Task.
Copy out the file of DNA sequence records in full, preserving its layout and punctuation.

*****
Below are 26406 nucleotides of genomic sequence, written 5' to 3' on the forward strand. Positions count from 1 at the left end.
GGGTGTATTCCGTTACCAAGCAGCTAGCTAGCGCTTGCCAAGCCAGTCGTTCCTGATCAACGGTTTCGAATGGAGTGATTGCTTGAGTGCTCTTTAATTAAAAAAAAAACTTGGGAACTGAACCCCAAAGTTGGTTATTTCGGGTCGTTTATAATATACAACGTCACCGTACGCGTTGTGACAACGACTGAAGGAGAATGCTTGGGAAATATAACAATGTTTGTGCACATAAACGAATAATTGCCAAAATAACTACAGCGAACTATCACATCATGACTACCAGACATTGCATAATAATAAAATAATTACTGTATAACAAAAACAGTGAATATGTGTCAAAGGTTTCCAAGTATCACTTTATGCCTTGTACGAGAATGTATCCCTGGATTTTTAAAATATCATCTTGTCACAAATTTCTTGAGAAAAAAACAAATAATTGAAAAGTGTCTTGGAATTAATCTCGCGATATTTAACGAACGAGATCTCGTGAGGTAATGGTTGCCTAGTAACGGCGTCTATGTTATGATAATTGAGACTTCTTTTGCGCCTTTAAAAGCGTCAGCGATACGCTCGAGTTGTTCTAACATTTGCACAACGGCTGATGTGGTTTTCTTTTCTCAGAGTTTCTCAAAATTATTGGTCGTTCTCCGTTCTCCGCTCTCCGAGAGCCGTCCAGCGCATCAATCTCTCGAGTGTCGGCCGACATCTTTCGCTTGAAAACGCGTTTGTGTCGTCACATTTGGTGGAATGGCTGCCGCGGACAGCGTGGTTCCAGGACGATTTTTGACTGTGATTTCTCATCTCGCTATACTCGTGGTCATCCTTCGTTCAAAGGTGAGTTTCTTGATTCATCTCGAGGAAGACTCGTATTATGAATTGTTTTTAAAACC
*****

Below are 26406 nucleotides of genomic sequence, written 5' to 3' on the forward strand. Positions count from 1 at the left end.
GGGTGTATTCCGTTACCAAGCAGCTAGCTAGCGCTTGCCAAGCCAGTCGTTCCTGATCAACGGTTTCGAATGGAGTGATTGCTTGAGTGCTCTTTAATTAAAAAAAAAACTTGGGAACTGAACCCCAAAGTTGGTTATTTCGGGTCGTTTATAATATACAACGTCACCGTACGCGTTGTGACAACGACTGAAGGAGAATGCTTGGGAAATATAACAATGTTTGTGCACATAAACGAATAATTGCCAAAATAACTACAGCGAACTATCACATCATGACTACCAGACATTGCATAATAATAAAATAATTACTGTATAACAAAAACAGTGAATATGTGTCAAAGGTTTCCAAGTATCACTTTATGCCTTGTACGAGAATGTATCCCTGGATTTTTAAAATATCATCTTGTCACAAATTTCTTGAGAAAAAAACAAATAATTGAAAAGTGTCTTGGAATTAATCTCGCGATATTTAACGAACGAGATCTCGTGAGGTAATGGTTGCCTAGTAACGGCGTCTATGTTATGATAATTGAGACTTCTTTTGCGCCTTTAAAAGCGTCAGCGATACGCTCGAGTTGTTCTAACATTTGCACAACGGCTGATGTGGTTTTCTTTTCTCAGAGTTTCTCAAAATTATTGGTCGTTCTCCGTTCTCCGCTCTCCGAGAGCCGTCCAGCGCATCAATCTCTCGAGTGTCGGCCGACATCTTTCGCTTGAAAACGCGTTTGTGTCGTCACATTTGGTGGAATGGCTGCCGCGGACAGCGTGGTTCCAGGACGATTTTTGACTGTGATTTCTCATCTCGCTATACTCGTGGTCATCCTTCGTTCAAAGGTGAGTTTCTTGATTCATCTCGAGGAAGACTCGTATTATGAATTGTTTTTAAAACC